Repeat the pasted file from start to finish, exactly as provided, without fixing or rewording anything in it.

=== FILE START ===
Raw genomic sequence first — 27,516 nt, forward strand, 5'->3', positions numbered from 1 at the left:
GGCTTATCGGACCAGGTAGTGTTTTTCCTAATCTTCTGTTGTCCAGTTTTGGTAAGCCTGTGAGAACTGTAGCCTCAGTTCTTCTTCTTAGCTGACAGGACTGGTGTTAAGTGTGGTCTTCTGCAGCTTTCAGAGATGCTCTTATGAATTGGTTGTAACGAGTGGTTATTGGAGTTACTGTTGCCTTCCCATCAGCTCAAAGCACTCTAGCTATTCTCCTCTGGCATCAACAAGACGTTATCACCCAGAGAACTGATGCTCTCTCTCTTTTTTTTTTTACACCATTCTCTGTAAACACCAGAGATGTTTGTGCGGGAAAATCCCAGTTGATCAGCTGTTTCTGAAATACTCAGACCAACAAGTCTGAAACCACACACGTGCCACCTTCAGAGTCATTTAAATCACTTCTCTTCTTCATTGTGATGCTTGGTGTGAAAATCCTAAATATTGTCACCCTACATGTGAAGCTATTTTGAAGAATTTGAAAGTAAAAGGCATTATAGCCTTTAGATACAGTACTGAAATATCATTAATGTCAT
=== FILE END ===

Raw genomic sequence first — 27,516 nt, forward strand, 5'->3', positions numbered from 1 at the left:
GGCTTATCGGACCAGGTAGTGTTTTTCCTAATCTTCTGTTGTCCAGTTTTGGTAAGCCTGTGAGAACTGTAGCCTCAGTTCTTCTTCTTAGCTGACAGGACTGGTGTTAAGTGTGGTCTTCTGCAGCTTTCAGAGATGCTCTTATGAATTGGTTGTAACGAGTGGTTATTGGAGTTACTGTTGCCTTCCCATCAGCTCAAAGCACTCTAGCTATTCTCCTCTGGCATCAACAAGACGTTATCACCCAGAGAACTGATGCTCTCTCTCTTTTTTTTTTTACACCATTCTCTGTAAACACCAGAGATGTTTGTGCGGGAAAATCCCAGTTGATCAGCTGTTTCTGAAATACTCAGACCAACAAGTCTGAAACCACACACGTGCCACCTTCAGAGTCATTTAAATCACTTCTCTTCTTCATTGTGATGCTTGGTGTGAAAATCCTAAATATTGTCACCCTACATGTGAAGCTATTTTGAAGAATTTGAAAGTAAAAGGCATTATAGCCTTTAGATACAGTACTGAAATATCATTAATGTCAT